With regard to the output of circuit 40, i.e., bits a7 -a0, A may equal 0, -1, or some other value. If A=0, the carry bit produced by C+S is 0. If A=-1, the low order n bits of X equal the low order n bits of Y, and if A is neither 0 or -1 then for some i, ai =1 and ai-1 =0. Then ci is equal to the carry bit produced by C+S.
When A=0, the carry out bit produced by C+S is 0. This can be seen by noting that if A=0, a7 =0 which means that bit s7 (or sn-1) equals 0. The carry bit added to bit sn-1 to form C+S is bit cn-1 which may be 0 or 1. If bit cn-1 is 0, the sum C+S will result in a carryout bit (cout) of 0, if on the other hand bit cn-1 is =1, equation 2 requires that bit s6 (or sn-2) must be 0 and as a result there is no carry into bit position n-1 when summing bits sn-2 and cn-2. If there is no carry bit into position n-1 the sum of sn-1 =0 and cn-1 =1 produces a carryout of 0. Therefore, if A=0 (which means bit sn-1 =0) the carryout bit produced by the sum of C+S is 0.
If A=-1 (i.e., bits an-1 through a0 all equal 1), an examination of circuit 40 shows that bits sn-1 through s0 must all equal 1. Therefore, if A=-1, S=-1. From relationship 7 it can be seen that when S=-1, X=Y and C=0. If C equals 0, the sum of C+S will produce a carryout of 0. It should be noted that by detecting that bit a0 =1, it can be determined that S=-1 or that the low order n bits of X equal the low order n bits of Y.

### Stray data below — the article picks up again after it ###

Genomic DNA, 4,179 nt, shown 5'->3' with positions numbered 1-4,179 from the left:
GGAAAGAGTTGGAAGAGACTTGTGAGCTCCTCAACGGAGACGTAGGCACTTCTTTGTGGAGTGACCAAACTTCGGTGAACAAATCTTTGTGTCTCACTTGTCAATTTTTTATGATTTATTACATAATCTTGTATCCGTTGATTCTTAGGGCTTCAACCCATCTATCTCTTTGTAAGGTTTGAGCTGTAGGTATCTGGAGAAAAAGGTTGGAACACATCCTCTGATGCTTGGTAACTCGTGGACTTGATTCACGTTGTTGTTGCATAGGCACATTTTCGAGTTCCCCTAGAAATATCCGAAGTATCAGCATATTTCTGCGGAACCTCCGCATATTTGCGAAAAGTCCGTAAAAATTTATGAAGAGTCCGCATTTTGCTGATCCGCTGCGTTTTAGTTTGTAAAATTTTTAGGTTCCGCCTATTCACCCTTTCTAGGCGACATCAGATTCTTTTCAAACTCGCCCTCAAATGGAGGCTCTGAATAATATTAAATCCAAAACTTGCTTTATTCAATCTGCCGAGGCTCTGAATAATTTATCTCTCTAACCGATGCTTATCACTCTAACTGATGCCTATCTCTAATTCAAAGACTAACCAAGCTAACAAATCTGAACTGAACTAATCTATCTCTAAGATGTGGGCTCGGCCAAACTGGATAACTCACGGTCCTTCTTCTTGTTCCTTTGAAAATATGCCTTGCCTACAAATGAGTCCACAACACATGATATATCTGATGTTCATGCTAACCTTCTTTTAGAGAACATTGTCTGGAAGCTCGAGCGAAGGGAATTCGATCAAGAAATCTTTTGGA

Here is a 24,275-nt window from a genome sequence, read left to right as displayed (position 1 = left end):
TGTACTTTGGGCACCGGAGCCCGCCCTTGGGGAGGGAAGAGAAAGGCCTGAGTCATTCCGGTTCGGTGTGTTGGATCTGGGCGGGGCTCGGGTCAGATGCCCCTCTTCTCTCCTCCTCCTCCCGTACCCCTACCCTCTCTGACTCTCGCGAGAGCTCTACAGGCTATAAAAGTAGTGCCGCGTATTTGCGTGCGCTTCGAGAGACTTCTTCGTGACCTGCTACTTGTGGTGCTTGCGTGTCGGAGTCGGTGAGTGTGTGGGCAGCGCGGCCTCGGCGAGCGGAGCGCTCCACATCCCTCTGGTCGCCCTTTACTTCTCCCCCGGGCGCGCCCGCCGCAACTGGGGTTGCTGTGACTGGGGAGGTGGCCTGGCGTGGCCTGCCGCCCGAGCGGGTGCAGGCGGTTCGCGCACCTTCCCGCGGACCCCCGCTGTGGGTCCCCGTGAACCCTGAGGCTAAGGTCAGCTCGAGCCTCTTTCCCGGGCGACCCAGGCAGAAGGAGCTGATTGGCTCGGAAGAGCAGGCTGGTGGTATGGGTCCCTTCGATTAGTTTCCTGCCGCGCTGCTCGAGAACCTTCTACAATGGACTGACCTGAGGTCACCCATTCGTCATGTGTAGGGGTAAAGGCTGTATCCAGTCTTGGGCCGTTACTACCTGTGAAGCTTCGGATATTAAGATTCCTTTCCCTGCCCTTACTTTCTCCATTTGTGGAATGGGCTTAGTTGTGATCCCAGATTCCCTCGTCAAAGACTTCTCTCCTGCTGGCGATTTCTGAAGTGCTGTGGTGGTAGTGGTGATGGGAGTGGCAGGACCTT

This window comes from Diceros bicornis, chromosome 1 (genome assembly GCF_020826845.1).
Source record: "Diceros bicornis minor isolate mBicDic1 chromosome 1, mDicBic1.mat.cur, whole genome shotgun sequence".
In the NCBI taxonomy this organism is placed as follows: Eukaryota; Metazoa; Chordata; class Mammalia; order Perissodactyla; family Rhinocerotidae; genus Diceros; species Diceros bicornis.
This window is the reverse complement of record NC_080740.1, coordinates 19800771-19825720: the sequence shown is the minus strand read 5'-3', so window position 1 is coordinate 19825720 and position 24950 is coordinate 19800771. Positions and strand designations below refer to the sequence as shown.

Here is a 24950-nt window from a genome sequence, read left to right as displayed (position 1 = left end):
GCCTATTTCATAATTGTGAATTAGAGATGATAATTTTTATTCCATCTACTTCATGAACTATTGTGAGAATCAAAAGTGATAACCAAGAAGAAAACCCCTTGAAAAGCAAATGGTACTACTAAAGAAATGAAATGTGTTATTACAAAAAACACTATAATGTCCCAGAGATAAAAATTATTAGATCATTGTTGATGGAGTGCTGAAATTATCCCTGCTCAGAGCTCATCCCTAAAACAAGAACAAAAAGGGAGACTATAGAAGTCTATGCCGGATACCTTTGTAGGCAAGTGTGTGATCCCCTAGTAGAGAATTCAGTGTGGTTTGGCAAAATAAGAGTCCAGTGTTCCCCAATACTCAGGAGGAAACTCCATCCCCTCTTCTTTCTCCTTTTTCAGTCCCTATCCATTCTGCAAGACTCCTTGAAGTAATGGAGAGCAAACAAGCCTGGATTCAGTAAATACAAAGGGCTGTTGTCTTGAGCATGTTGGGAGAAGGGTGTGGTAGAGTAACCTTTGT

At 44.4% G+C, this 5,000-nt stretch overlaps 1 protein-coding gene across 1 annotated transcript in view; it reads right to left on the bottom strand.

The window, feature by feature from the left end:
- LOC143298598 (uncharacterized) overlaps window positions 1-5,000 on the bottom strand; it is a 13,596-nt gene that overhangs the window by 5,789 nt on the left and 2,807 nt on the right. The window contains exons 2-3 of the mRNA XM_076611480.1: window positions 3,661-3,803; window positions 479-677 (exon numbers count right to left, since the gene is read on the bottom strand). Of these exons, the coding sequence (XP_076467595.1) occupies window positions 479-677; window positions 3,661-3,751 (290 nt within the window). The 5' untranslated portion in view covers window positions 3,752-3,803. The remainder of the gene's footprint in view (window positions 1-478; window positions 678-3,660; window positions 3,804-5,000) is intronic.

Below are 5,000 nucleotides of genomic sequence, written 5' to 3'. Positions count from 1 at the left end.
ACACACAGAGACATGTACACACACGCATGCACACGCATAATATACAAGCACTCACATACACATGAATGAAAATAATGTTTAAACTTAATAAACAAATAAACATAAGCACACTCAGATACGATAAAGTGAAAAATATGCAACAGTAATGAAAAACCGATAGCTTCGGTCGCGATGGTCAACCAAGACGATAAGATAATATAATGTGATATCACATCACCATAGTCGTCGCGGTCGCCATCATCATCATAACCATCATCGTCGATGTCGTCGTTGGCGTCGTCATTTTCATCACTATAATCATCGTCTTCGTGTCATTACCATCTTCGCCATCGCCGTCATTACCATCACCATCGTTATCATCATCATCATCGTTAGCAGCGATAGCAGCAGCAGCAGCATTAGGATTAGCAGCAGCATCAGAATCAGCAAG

It should be noted with regard to the circuit of FIG. 2, that if A is not equal to 0 or -1, that ci is the carryout bit produced by the circuit of FIG. 2. The carry bit ci is the bit buffered by the tristate buffer that is enabled by bit ai where bit ai is the lowest order bit of A that is equal to 1 such that ai= 1 if and only if sn-1 =sn-2 =. . . =si =1. With regard to the above discussion, it should be noted that an examination of equations 2 show that only one of si and ci +1 can be set or equal to 1 at any time. Therefore, since sn-1 =sn-2 =. . . si =1, ci+1 . . . cn =cn-1 =0 and no carry is generated in positions i+1, i+2, . . . , n-1 when the sum C+S is formed. Also note that si-1 is =0 and therefore there is no carry into position i. As a result, the carryout produced by the sum C+S is bit ci which is available at the output of one of the tristate buffers.
With regard to determining the carryout produced by the sum C+S, the above can be summarized as follows
1. Compute the prefix-and A (an-1 . . . a0)
2. Do the following in parallel
o if an-1 =0 then return 0 (cout =0)
o if a0 =1 then return 0 (cout =0 & the low order n bits of X equal the low order n bits of Y.)
o for i=1, 2, . . . n-1 do in parallel, if ai ∩ ai-1 =1 then return ci (cout =ci)
The carry bit cout produced by the output of the circuit of FIG. 1, is used with the equation 9 to determine the sign of X+Y.